History and Timeline

Japan Multicultural Relief Fund (JMRF) was jointly founded by Japan Pacific Resource Network (JPRN) and Eclipse Rising (ER) in the wake of the Great East Japan Earthquake and Tsunami
JMRF is endorsed by the Peace Development Fund (http://www.peacedevelopmentfund.org/).
March 23
Marvin Gibson (JPRN Board President), Miho Kim and Akane Nobusa (JMRF) participated in the San Francisco Board of Supervisors Fundraiser at SOM Bar, San Francisco
April 1-2
JMRF participated in the Park Chalet Garden Restaurant Fundraiser, San Francisco
April 7
JMRF participated in the Social Justice Fair at San Francisco State University, San Francisco
April 10
JMRF along with the Bay Area Japanese Newcomers participated in the Anti-War & Anti-Nuke Rally at Dolores Park, San Francisco
April 17
JMRF presented at the Uhuru Solidarity Movement's Earth Uprising: Teach-in and Musical Benefit, San Francisco
April 23
JMRF participated in the We Are One Island: Japan Relief Concert and Auction, Oakland
JMRF delivered the relief grant of 500,000 yen (appx. $6,348) to the seven grassroots organizations that work with "marginalized" communities in the disaster-struck region, including foreign residents, migrant workers, single parent households, people with disabilities and elders.
For several of these organizations, JMRF grant proved to be the first relief fund to reach them - before government or other private sources
See JMRF Newsletter: http://relief.jprn.org/newsletter.php
May 1
Bake Sale for JMRF organized by Berkeley Elementary Students
May 7
JMRF presented at the conference: Immigration at the National and Local Levels in Japan held at University of California, San Diego
June 12
Reach Across the Pacific: Youth Music for Japan Relief organized by Oakland Middle School Students
August 11
JMRF visited NPO Woori Hakkyo (1 of the 2011 JMRF Grantees) in Tokyo, Japan
JMRF conducted the Interim Surveys and Interviews with the seven grantees in regards to how the grant has been used, what kind activities and programs have been run, assessment of issues on the ground, and goal-setting for the reconstruction phase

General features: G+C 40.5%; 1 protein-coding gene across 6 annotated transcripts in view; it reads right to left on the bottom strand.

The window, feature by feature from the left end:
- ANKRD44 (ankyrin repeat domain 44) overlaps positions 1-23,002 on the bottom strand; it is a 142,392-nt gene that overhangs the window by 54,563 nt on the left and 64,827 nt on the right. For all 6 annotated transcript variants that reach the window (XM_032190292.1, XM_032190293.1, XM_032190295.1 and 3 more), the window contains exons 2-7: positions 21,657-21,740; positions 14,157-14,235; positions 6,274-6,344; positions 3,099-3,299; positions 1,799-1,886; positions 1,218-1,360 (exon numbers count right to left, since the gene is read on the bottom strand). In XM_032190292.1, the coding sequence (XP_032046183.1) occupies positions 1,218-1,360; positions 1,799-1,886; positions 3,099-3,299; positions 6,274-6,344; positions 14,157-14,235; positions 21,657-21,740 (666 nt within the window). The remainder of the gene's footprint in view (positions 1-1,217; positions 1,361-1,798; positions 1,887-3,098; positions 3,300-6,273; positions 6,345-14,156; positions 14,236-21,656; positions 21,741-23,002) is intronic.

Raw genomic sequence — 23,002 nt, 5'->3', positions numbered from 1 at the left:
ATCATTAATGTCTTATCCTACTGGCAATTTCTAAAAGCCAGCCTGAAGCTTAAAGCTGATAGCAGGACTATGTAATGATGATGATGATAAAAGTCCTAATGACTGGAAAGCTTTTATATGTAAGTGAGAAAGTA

See JMRF Newsletter: http://relief.jprn.org/newsletter.php
October 12
JMRF presented at the “People with Disabilities/Elderly” workgroup organized by City of Richmond Fire Department’s Emergency Services
October 23
JMRF presented at the San Diego Asian Film Festival
November 10
JMRF participated in the ALIGN-Alameda Linking Interfaith Groups & Nonprofits
December 3
JMRF endorsed the No Nukes Actions Committee event, “Fukushima, The Lessons of Nuclear Power and the Media” and presented at San Francisco State University, San Francisco
December 10
JMRF slideshow presentation at the Amagasaki Human Rights Festival in Amagasaki, Japan
JMRF connected Occupy Berkeley and Fukushima Women's Anti-Nuclear Movement which sent a box of knitted hats and scarves to women from Fukushima who protested at Tokyo Electric Power Company (TEPCO) and the Ministry of Economy and Industry in Tokyo, Japan
December 30
Released the 2011 JMRF Newsletter to report how donations have made positive impacts on the victims and survivors, particularly those in the “marginalized” communities in the disaster-struck regions.
See JMRF Newsletter: http://relief.jprn.org/newsletter.php
JMRF connected KoreAm Magazine and NPR and two Korean schools in the disaster-struck region in the process of reconstruction.
See KoreAm article: http://iamkoream.com/march-issue-revisiting-japan-a-year-after-the-tsunami/ Listen to NPR program: http://www.npr.org/2012/03/09/148304286/for-kids-in-japan-adjusting-to-a-changed-world
2011 Grantee Final Reports submitted

Ongoing Projects

With support of the Unitarian Universalist Service Committee (UUSC: http://www.uusc.org/), JMRF has helped found the community dining hall/multicultural community center in Minamisanriku, Fukushima Prefecture and Hotline Project for Minority Women Survivors.

1. Community Dining Center in Minami Sanriku, Japan

(December, 2011 –Present; Funded by UUSC from December, 2011 to June, 2012)

This project is to build a multicultural community dining center with a community radiation detection program in Minami Sanriku, a town of 10,800 in the center of the disaster-struck region of Tohoku, to help ensure a safe local food supply system. This center will be a place for comprehensive community services for all people in the community, including low- to no-income and non-Japanese residents. The center and community dining hall will be envisioned and run by a multiethnic leadership team in order to ensure diverse community representation.

2. Minority Women's Empowerment & Recovery Hotline Project

(April, 2012 –Present; Funded by UUSC from UUSC from May, 2012 to March, 2013)

The national multi-lingual hotline project for women-identified minority people displaced by the earthquke/tsunami will seek to reduce the vulnerability to domestic violence suffered by immigrant and minority women in the earthquake affected areas. The project provides a multi-lingual domestic violence hotline to connect women to counseling, support and services for 9 months. During that time, we will advocate with the Japanese government and Japanese women’s movement to provide permanent infrastructure, training support and administrative support to sustain multi-lingual services and supports to these women to meet their rising need for community recovery and reconstruction.